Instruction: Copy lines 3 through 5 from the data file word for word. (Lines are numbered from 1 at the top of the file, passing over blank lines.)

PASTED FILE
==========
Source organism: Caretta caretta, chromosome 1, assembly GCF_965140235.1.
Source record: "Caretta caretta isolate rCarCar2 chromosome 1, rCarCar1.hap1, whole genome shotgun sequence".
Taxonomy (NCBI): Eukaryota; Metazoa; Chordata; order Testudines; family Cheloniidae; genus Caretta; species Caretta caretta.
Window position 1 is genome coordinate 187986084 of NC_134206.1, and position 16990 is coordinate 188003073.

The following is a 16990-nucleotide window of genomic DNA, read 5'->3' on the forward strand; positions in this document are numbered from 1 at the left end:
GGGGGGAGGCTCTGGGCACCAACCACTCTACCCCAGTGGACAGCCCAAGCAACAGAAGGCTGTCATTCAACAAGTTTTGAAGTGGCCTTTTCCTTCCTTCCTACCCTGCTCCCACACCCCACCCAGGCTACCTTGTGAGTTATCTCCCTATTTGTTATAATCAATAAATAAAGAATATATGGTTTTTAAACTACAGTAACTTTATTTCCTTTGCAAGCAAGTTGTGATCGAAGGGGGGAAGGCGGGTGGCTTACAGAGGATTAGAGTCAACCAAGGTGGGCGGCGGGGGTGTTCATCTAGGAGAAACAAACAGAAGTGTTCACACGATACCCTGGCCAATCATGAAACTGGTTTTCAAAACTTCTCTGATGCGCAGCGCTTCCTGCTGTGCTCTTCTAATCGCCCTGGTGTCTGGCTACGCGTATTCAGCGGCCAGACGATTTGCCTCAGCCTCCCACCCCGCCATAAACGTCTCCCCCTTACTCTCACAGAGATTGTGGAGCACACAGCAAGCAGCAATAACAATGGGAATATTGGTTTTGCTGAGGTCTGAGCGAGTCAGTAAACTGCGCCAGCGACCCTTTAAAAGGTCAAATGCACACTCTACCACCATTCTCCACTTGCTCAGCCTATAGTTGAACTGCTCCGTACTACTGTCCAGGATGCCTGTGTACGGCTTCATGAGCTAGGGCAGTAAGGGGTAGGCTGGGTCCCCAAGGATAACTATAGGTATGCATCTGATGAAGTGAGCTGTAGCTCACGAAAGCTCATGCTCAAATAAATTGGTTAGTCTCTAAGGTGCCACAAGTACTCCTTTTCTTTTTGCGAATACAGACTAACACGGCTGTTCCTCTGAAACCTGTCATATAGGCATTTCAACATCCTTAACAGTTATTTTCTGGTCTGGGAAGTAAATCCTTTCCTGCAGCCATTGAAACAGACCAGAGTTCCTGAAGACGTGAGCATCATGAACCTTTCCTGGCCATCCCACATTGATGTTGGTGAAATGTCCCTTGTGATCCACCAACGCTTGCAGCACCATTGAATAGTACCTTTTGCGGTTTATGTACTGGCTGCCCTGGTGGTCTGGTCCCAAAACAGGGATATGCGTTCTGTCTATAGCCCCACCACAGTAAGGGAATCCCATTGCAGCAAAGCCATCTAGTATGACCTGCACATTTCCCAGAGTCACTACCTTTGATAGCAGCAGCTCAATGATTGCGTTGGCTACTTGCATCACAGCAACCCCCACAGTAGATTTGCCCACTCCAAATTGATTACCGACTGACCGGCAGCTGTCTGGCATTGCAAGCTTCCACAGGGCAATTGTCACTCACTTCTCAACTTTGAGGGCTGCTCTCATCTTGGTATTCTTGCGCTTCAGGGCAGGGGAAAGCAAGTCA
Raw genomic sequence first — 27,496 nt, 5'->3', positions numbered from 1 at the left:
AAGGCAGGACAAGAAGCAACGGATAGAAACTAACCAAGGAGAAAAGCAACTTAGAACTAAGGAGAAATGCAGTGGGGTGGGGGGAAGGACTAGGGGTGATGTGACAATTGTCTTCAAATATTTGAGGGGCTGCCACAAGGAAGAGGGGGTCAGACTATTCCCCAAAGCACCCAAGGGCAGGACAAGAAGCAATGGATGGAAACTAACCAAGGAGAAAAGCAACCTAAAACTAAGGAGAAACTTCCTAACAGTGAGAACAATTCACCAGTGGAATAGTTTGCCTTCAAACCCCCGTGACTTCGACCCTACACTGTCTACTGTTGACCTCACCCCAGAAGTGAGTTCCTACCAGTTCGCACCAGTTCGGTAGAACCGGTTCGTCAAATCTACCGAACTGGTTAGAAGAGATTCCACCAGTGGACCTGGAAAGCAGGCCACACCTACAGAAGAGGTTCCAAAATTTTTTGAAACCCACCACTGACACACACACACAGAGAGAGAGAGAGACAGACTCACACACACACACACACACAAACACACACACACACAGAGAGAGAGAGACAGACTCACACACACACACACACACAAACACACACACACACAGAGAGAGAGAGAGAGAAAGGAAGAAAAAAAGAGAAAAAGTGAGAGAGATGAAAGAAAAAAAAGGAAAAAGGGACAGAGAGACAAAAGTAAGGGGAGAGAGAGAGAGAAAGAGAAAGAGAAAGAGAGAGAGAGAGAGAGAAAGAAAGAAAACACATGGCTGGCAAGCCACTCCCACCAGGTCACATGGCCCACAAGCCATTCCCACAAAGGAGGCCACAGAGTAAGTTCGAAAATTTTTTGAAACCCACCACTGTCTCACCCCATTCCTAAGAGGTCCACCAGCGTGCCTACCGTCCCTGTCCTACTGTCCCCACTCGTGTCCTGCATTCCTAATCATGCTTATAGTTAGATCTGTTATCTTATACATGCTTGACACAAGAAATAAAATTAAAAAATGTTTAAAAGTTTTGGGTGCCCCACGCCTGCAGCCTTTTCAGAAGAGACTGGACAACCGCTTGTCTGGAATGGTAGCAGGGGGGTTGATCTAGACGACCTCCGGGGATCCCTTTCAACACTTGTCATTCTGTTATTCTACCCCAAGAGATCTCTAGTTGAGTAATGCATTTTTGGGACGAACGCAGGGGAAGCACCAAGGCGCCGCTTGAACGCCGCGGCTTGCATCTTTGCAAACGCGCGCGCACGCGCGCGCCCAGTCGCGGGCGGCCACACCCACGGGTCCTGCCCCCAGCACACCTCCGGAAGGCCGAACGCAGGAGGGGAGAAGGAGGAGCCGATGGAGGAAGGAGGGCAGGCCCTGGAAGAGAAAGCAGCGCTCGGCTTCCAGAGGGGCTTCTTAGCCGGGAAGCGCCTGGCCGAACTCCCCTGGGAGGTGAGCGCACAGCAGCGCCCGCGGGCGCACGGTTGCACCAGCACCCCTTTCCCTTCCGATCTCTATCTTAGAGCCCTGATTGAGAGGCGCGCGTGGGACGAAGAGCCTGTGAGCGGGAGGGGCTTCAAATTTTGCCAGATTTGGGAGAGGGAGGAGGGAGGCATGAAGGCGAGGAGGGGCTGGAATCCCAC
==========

Taxonomy (NCBI): Eukaryota; Metazoa; Chordata; order Testudines; family Cheloniidae; genus Caretta; species Caretta caretta.
Window position 1 is genome coordinate 187986084 of NC_134206.1, and position 16990 is coordinate 188003073.

The following is a 16990-nucleotide window of genomic DNA, read 5'->3' on the forward strand; positions in this document are numbered from 1 at the left end: